If the data isn’t reliable it won’t do a better job at predicting goals.

  33. Professor Q says:

    I know I’m a complete homer and love McDavid to no end and hope he wins the Richard Trophy and Hart Trophy, but Burns is gearing up to win both of those plus the Norris.

  34. Zelepukin says:

    Professor Q:
    I know I’m a complete homer and love McDavid to no end and hope he wins the Richard Trophy and Hart Trophy, but Burns is gearing up to win both of those plus the Norris.

    It pains me to say that I completely agree. He is on fire and has all the support to make it happen. Those two goals he scored the other night were ridiculously accurate wrister bullets from the point.

    Crosby will make a challenge for Richard and I think McD is going to have to do the unthinkable the rest of the season, especially if Drai is off his line, to stay on top. It’s amazing he still there given how targeted he is.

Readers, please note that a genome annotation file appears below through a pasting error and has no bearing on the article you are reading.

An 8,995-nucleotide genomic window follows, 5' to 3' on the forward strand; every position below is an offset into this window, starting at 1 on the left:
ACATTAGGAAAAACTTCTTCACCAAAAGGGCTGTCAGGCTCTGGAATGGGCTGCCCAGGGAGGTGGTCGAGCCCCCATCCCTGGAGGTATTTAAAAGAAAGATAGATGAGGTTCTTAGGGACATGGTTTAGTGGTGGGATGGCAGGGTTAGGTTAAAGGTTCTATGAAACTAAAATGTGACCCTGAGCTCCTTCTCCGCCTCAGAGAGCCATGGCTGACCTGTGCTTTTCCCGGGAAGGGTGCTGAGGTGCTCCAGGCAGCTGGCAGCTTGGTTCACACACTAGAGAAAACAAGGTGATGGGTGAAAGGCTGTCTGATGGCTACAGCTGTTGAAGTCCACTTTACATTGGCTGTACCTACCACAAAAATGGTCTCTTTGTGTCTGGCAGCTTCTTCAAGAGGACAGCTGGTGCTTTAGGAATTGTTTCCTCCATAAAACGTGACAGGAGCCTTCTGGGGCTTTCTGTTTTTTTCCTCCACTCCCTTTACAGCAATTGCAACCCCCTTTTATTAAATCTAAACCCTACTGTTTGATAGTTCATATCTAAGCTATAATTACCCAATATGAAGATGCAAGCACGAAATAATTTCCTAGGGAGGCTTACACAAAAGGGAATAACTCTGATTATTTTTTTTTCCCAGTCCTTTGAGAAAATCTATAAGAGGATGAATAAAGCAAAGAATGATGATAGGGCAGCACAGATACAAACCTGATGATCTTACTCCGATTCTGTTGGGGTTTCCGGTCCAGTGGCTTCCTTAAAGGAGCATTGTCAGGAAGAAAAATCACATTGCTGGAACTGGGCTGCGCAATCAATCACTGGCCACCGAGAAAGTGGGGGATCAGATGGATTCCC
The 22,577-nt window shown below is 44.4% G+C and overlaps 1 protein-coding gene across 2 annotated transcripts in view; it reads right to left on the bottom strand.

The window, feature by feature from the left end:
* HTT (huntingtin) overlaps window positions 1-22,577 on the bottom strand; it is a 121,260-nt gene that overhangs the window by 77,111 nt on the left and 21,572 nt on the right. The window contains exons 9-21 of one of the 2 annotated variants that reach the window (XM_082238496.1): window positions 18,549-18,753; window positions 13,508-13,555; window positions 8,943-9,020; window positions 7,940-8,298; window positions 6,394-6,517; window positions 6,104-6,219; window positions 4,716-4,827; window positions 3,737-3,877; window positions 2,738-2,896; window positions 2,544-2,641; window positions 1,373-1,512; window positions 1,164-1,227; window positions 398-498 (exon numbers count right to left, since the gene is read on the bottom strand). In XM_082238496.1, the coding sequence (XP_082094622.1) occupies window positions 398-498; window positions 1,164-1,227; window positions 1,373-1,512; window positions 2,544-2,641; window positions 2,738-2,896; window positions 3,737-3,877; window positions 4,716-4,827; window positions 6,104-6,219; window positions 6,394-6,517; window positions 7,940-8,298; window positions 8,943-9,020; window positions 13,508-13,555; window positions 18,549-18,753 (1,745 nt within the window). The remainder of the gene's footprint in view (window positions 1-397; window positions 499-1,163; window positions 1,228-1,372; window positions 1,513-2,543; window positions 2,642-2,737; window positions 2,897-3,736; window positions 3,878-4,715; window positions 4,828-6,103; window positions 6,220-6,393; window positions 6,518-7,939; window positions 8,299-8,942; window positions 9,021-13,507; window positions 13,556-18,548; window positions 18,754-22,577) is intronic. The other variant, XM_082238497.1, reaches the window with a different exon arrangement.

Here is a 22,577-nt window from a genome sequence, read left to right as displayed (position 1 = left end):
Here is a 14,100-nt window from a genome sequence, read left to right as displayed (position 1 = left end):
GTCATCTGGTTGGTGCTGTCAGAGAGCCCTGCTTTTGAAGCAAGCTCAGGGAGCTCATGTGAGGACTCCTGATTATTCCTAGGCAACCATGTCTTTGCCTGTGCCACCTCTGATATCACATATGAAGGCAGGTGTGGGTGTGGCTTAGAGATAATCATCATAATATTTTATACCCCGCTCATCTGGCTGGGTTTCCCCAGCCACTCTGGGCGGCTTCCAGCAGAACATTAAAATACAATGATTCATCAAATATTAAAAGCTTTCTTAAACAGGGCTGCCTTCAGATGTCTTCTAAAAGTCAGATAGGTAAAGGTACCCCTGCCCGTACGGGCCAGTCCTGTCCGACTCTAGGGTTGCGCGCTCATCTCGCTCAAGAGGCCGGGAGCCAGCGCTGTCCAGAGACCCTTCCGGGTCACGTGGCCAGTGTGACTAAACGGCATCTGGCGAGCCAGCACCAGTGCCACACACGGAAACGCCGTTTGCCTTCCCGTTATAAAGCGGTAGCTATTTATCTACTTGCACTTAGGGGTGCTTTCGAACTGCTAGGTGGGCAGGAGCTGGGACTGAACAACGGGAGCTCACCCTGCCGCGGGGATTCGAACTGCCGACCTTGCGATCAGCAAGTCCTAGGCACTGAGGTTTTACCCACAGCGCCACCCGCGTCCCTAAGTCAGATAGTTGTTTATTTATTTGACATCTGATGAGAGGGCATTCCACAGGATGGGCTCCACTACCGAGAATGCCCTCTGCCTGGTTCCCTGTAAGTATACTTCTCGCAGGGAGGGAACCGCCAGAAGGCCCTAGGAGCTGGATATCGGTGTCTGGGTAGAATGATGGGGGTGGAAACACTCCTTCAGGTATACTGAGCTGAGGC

35. Professor Q says:

    Also, with all the focus on Nyquist’s high stick, I’m still surprised that Anisimov never got called for his right before his goal.

  36. oscarmike says:

    kinger_OIL: – This is just such an awesome line!

    – I called Eakins crap from day 1, but he was sold a bag of goods. He had so much hubris though, and thought he was god’s gift to coaching that he was alone going to turn it around.

    Eakins was sold a bag of goods? How so when all the games are broadcast live. MacT was looking for an assistant coach for Krueger. Eakins told MacT exactly what he wanted to hear. Just like a used car saleman does.

  37. Woodguy v2.0 says:

    npanciroli:
    Woodguy v2.0,

    From a logic perspective how does scoring chances not predict goals for more than corsi. I believe you,but it makes no sense.

    Not entirely sure, but probably has to do with how SCF is recorded.

    They are shots from the “home plate” area only.

    If a shot is a foot outside the home plate area, it is not considered a SCF, while we *know* its pretty much identical to a SCF.

    When you make a sample smaller and by definition exclude similar events, your predictive ability should drop.

    This is also why most prefer Expected Goals as they do not exclude events, but weight every event.

    Even xGF doesn’t predict future goals as well as CF though (historically), but it’s close.